Saudi King Cancels Flogging of Female Driver

A Saudi woman sentenced to receive 10 lashes for driving in the Kingdom has reportedly been granted a reprieve by King Abdullah.

“Thank God, the lashing of Shaima is cancelled. Thanks to our beloved King,” tweeted Princess Ameerah Al Taweel, wife of Prince Alwaleed bin Talal, who is the king’s nephew and the richest man in the Arab world. “I’m sure all Saudi women will be so happy, I know I am.”

A government official confirmed the news to The Associated Press.

Women are not allowed to drive in the ultra-conservative Muslim Saudi Arabia, and on Tuesday Shaima Jastaina, who is in her 30s, was found guilty.

The sentence received worldwide condemnation, especially because it came on the heels of a historic reform just two days earlier when King Abdullah announced women would be given the right to vote and run in municipal elections. He also said women would be named to the Shura Council, which serves as an advisory board.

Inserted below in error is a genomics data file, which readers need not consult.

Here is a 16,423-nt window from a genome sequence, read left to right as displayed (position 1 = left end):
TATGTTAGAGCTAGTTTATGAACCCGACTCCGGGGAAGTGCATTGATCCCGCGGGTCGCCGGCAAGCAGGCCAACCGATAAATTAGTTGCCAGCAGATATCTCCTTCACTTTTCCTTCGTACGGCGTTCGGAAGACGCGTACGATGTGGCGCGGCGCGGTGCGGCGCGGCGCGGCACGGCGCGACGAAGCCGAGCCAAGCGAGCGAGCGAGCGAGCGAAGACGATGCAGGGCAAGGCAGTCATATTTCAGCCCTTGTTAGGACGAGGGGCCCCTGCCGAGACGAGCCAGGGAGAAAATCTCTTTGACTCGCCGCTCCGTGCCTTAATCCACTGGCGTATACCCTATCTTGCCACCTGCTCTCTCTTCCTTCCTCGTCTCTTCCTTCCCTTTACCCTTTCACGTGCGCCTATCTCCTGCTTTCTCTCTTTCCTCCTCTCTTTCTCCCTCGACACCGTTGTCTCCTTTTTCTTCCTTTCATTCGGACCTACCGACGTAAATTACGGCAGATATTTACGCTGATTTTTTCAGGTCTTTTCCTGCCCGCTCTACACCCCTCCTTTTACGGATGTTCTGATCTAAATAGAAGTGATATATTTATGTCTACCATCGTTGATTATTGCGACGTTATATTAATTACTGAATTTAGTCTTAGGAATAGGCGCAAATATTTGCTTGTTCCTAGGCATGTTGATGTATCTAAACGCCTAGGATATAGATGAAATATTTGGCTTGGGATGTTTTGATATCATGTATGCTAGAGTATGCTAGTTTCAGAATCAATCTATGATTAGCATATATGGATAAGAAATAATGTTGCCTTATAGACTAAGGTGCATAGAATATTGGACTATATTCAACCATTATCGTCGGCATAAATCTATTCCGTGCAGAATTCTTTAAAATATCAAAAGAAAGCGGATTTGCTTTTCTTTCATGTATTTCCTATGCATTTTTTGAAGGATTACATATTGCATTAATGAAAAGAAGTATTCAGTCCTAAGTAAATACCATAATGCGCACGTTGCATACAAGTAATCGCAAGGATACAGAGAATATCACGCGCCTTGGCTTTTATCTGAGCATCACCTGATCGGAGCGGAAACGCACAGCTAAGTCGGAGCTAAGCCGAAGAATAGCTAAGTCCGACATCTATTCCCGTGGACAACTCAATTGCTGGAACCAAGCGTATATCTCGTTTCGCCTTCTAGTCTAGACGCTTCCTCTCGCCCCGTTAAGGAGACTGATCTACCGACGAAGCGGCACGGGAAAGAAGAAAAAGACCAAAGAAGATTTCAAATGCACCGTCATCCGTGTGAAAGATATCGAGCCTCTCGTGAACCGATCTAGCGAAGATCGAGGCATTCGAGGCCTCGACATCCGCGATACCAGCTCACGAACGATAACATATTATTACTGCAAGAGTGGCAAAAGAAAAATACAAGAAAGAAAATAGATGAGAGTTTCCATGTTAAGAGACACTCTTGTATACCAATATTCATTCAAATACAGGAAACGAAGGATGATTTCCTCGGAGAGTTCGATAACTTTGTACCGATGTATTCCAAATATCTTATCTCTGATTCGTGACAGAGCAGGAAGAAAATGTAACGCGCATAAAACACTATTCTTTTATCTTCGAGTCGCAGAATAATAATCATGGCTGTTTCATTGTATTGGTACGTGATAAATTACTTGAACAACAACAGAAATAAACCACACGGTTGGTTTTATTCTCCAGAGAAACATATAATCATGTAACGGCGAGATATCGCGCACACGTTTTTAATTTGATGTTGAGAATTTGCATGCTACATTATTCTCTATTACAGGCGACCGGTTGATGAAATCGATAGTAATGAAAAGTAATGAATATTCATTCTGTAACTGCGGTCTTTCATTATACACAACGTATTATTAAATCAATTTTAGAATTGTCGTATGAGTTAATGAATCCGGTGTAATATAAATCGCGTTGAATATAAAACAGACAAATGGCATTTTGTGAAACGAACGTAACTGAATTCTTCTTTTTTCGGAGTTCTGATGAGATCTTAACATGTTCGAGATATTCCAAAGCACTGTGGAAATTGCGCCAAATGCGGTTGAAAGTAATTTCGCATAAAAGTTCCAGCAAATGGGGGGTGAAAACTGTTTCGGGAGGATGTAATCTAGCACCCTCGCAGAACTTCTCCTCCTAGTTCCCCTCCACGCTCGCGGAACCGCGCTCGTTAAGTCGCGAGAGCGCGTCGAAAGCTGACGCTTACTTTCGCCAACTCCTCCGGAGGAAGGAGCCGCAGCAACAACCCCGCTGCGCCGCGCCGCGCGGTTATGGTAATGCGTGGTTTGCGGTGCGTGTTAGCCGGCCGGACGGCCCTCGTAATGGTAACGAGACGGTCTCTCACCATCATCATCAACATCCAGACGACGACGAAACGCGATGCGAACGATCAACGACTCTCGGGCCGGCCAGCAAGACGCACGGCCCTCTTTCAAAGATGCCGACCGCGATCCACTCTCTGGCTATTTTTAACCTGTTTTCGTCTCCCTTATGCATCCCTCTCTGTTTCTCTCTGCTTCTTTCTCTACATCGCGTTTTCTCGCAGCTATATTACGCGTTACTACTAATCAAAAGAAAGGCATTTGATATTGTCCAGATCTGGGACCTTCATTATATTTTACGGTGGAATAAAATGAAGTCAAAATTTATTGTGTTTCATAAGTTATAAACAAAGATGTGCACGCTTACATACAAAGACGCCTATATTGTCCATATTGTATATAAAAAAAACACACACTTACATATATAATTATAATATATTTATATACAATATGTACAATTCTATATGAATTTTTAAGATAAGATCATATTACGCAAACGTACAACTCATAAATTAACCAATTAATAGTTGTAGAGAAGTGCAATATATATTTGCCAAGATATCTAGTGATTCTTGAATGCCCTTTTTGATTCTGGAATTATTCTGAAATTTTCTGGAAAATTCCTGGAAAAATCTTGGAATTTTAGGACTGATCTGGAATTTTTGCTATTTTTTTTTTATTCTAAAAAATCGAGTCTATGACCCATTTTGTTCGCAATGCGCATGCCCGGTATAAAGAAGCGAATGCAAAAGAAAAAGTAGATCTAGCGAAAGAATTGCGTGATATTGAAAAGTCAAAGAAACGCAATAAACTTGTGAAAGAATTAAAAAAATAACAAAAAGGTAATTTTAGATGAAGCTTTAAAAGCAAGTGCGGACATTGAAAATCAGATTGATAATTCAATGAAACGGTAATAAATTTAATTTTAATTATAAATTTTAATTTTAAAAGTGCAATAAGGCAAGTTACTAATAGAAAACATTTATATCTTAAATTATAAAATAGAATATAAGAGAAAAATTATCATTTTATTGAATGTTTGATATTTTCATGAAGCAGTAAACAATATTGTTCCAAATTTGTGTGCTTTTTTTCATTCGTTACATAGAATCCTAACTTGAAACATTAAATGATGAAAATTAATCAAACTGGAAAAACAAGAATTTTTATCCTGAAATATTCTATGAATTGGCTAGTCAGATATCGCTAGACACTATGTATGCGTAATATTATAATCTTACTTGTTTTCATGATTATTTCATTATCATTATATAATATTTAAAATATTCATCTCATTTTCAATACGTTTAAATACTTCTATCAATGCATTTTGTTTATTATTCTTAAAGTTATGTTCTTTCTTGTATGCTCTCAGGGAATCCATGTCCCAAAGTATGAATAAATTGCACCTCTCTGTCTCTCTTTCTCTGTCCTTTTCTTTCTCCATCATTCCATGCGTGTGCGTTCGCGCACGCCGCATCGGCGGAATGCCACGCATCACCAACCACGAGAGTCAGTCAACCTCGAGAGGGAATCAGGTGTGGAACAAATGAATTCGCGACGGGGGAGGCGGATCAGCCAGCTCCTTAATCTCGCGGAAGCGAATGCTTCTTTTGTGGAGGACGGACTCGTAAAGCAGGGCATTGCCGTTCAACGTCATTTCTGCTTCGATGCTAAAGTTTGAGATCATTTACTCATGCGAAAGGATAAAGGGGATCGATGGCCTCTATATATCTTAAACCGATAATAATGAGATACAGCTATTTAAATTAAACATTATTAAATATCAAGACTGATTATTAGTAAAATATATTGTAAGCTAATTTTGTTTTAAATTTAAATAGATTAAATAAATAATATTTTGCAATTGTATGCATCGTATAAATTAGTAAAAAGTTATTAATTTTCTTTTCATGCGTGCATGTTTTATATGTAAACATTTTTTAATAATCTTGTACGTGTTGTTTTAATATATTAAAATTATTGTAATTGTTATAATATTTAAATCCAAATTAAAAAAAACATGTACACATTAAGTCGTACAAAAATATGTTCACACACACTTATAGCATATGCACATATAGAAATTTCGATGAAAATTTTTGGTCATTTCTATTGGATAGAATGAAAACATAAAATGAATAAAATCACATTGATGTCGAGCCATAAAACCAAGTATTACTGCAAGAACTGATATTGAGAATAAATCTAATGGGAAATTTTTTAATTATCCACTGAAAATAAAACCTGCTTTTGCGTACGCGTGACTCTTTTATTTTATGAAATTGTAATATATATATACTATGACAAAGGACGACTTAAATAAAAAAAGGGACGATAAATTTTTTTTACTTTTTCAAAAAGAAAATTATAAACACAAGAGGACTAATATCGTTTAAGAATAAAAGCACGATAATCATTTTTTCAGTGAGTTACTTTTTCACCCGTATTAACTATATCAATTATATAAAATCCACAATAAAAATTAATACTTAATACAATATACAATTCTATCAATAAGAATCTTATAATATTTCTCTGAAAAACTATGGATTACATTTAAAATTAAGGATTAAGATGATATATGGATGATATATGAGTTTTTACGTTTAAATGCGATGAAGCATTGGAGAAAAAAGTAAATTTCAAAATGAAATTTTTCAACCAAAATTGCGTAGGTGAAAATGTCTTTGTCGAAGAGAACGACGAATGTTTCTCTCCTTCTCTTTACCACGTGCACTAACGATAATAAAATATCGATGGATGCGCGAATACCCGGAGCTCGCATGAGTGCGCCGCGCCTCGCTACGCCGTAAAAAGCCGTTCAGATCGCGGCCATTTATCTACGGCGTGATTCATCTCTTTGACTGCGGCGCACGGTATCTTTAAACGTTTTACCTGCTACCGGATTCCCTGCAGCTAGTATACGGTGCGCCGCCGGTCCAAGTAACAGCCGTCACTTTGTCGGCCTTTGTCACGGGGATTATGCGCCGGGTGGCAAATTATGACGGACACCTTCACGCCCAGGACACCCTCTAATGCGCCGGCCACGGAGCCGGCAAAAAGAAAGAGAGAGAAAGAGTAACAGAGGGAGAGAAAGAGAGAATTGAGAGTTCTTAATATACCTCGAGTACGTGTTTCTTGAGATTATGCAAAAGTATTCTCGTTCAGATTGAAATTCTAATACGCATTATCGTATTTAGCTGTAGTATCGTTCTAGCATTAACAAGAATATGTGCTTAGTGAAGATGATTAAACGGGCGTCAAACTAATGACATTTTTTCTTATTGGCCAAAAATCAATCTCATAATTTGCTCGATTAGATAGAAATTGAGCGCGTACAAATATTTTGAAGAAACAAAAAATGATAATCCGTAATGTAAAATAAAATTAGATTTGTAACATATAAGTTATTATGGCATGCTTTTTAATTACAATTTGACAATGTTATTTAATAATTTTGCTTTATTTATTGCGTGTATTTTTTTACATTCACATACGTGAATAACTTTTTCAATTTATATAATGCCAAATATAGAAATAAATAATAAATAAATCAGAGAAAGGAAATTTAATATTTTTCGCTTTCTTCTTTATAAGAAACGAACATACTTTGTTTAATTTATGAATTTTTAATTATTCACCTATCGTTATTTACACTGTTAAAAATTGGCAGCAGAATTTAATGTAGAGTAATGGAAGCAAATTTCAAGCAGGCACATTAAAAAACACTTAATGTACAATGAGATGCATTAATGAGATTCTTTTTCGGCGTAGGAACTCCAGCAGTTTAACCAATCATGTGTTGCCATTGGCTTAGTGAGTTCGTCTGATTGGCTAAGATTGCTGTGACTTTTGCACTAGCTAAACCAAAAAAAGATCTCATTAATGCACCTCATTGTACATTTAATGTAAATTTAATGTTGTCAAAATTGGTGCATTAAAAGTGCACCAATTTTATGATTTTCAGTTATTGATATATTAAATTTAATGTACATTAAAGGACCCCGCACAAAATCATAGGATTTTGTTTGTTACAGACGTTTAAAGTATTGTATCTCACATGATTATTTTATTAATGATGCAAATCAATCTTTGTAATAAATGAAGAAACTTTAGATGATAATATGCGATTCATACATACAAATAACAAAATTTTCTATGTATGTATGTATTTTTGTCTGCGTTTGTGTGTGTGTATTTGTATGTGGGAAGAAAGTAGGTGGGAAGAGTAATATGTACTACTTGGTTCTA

“[Prince] Alwaleed and I spoke with Shaima, she was happy and she said: “the King’s orders washed the fears I lived with after this unjust sentence,”" Princess Ameerah later wrote on Twitter.

For his part, the multi-billionaire Prince Alwaleed called the sentence a “barbaric and inhuman decision.”

“It’s clear some backward-thinking elements in the Saudi society want to harm the King’s name,” he told Forbes magazine.

The official Saudi Press Agency has yet to release a statement.

Saudi Arabia has a male guardianship policy that often requires women to get a man’s permission to work, travel and study, among other activities.

A campaign called “Women2Drive” was started in early summer, demanding the rights of women to drive. In June, groups of women got into their cars to drive around in protest.

“What kind of rule is this,” a woman named Maha Qahtani told ABC News at the time. “Why no for us and yes for men? It’s my right. It’s my right and I have to have it.”

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